1. Weighting a list

Hello, I'm new here, and new to Ruby and Rails. I've worked with Ruby some in the past, so I have a bit of prior knowledge, but Rails is all new to me. I just bought Simply Rails 2. My friends and I were trying to think of an application I could build. So we thought of a application that would pick where we eat every day. (Kind of a joke, but we'll use it.) So we started planning it out and how it would work and such. So our database will need 3 columns: Name, weight, and special. Let me explain these:

Name - Name of the restaurant

Weight - How much we like that restaurant, and thus we want the program to be more likely to pick restaurants weighted higher

Special - This is for if a restaurant has a special, or a deal on a certain day. This took me a bit of thinking, but here is how I decided to use this: Because it is possible for a restaurant to have more than one special per week, I needed something more than just mon, tue, wed, ect. So I've assigned each day a number:

Mon - 1

Tue - 2

Wed - 4

Thurs - 8

Fri - 16

Here is how this will work: If a restaurant has a special on Monday, the column will get a 1. If it has a special on Tues, it will get a 2. If it has a special on Mon and Tues, it will get a 3 (it will get a 3 because that is Monday and Tuesday added -> 1 + 2 = 3).

So the app needs to look at the day, and look at the special column, and see if the number means that it has a special today. If it does, then it needs to multiply the weight by 10.

Now the part that I can't figure out, is how to weight the restaurants. My friend suggested that I use an array, and have the restaurant put in the array the number of times that it is weighted (So if it had a weight of 5, it would be put in the array 5 times). This would work, but I figured that there must be a better way. This way just seems kinda hacky. But maybe I'm wrong and it is the exact way a expert programmer would do it.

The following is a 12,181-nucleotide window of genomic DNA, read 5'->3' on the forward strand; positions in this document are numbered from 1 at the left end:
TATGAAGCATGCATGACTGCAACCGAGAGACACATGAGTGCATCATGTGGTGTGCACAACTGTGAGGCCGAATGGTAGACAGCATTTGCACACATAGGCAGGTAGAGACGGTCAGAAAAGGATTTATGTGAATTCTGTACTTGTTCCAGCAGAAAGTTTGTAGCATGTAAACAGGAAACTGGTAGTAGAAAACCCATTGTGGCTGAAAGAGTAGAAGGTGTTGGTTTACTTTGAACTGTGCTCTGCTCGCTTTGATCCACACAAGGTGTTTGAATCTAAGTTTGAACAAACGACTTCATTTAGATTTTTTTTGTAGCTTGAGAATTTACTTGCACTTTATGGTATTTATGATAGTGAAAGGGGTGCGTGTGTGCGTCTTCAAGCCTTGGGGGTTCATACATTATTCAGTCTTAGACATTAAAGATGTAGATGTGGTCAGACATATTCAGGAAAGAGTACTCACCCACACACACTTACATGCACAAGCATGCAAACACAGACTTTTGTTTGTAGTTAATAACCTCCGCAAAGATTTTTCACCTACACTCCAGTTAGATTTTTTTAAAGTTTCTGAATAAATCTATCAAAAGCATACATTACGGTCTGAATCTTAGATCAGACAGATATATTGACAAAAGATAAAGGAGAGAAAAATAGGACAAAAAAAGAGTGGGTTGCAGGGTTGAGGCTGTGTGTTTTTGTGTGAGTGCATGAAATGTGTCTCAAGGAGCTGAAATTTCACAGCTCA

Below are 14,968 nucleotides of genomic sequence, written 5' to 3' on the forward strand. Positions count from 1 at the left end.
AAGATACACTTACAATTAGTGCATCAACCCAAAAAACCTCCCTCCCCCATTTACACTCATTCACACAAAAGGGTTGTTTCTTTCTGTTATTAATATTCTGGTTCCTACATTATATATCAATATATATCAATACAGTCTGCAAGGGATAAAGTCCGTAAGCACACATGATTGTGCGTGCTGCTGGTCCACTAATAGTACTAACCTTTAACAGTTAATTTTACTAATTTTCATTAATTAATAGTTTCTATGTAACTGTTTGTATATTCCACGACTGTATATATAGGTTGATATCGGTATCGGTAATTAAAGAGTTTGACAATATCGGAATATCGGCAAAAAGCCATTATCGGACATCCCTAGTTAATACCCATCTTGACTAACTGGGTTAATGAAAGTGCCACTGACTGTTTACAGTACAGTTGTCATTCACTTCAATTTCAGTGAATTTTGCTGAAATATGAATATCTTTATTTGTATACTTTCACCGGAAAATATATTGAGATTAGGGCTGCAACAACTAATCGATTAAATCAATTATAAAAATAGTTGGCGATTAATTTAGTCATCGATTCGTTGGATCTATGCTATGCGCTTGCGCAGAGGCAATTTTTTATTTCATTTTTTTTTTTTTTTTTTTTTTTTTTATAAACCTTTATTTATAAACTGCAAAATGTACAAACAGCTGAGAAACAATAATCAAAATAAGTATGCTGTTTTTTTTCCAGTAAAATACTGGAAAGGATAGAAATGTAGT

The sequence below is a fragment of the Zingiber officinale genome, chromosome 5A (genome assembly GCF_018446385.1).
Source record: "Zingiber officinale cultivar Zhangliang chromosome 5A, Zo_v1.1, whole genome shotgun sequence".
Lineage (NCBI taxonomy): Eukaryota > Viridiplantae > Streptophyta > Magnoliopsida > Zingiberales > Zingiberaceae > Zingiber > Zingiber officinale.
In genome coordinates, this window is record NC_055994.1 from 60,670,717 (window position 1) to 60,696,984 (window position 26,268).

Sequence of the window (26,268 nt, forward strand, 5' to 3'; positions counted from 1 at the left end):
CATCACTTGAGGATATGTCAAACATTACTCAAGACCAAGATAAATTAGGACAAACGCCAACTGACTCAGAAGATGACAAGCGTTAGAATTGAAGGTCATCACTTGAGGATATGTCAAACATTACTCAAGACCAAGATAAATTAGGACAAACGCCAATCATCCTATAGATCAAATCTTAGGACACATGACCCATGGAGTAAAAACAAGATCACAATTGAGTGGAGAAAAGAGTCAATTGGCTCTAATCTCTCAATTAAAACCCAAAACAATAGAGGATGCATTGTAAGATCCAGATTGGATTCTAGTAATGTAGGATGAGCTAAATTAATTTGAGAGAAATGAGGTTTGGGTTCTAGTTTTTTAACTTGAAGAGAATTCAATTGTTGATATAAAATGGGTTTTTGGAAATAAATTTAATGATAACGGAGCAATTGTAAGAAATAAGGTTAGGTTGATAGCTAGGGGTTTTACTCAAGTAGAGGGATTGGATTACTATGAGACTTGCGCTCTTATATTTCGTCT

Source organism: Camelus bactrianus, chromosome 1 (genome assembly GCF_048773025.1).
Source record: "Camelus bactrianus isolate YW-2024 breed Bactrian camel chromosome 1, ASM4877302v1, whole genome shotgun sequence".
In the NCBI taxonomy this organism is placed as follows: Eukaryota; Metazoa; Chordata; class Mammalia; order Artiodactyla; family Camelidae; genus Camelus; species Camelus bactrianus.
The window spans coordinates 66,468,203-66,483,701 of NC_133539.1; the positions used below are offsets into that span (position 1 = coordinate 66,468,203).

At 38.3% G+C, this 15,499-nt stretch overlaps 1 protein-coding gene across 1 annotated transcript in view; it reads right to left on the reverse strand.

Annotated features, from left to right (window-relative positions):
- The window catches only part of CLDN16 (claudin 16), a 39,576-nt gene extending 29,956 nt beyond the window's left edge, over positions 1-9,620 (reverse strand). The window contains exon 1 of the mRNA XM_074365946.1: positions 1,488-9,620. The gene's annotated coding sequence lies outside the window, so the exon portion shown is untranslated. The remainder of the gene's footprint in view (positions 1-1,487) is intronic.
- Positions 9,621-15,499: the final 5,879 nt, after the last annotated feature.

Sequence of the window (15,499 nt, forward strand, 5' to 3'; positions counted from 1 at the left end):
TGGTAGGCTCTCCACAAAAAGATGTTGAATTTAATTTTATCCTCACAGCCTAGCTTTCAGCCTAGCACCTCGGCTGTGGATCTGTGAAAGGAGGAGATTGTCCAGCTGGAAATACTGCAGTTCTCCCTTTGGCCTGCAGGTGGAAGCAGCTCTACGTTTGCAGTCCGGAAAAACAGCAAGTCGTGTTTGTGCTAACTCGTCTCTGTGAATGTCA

All that being said, here's what I've done so far:

Set up the database using SQLite, by creating a model, and then migrating it. Then I created a Restaurant controller which will have an index method that will basically do everything I've said above. It will have a new method that will let us add restaurants to the list. And here we need some check boxes for the days of the weeks, which the program can use to figure out the special number.

If you've read all of this, I greatly thank you, and I look forward to hearing your suggestions.

2. Your friend's solution with adding multiple copies into a list is not a bad one but you're also right in that it can be done a little more elequently.

Here's a method that will generate a random selection with a weighting per element. It basically sums all the weights, picks a random number from 1 to that sum and then scans through the elements until it finds one that matches the random 'point'

Code Ruby:
```def get_weighted_random(hash)
total = hash.inject(0) {|total, item_and_weight|
total += item_and_weight[1]}
target = rand(total)
hash.each do |item, weight|
return item if target <= weight
target -= weight
end
end```

You can then setup your weighted hash like:
Code Ruby:
```weighted = {
:one => 3,
:two => 6,
:three => 9
}```

And call it:
Code Ruby:
`result = get_weighted_random(weighted)`

It isn't very effective with small weights like, 1, 2 & 3 but works pretty well on 3, 6, 9

Quick test (using the above weighted hash):
Code Ruby:
```result = Hash.new{|h,k| h[k] = 0}
(1..10000).each do
result[get_weighted_random(weighted)] += 1
end
#=> {:three=>5719, :one=>1574, :two=>2707}```

The results with weightings of 1, 2 & 3 are:
Code Ruby:
```{:three=>6761, :one=>1619, :two=>1620}
#See that the :one and :two where actually evenly weighted.```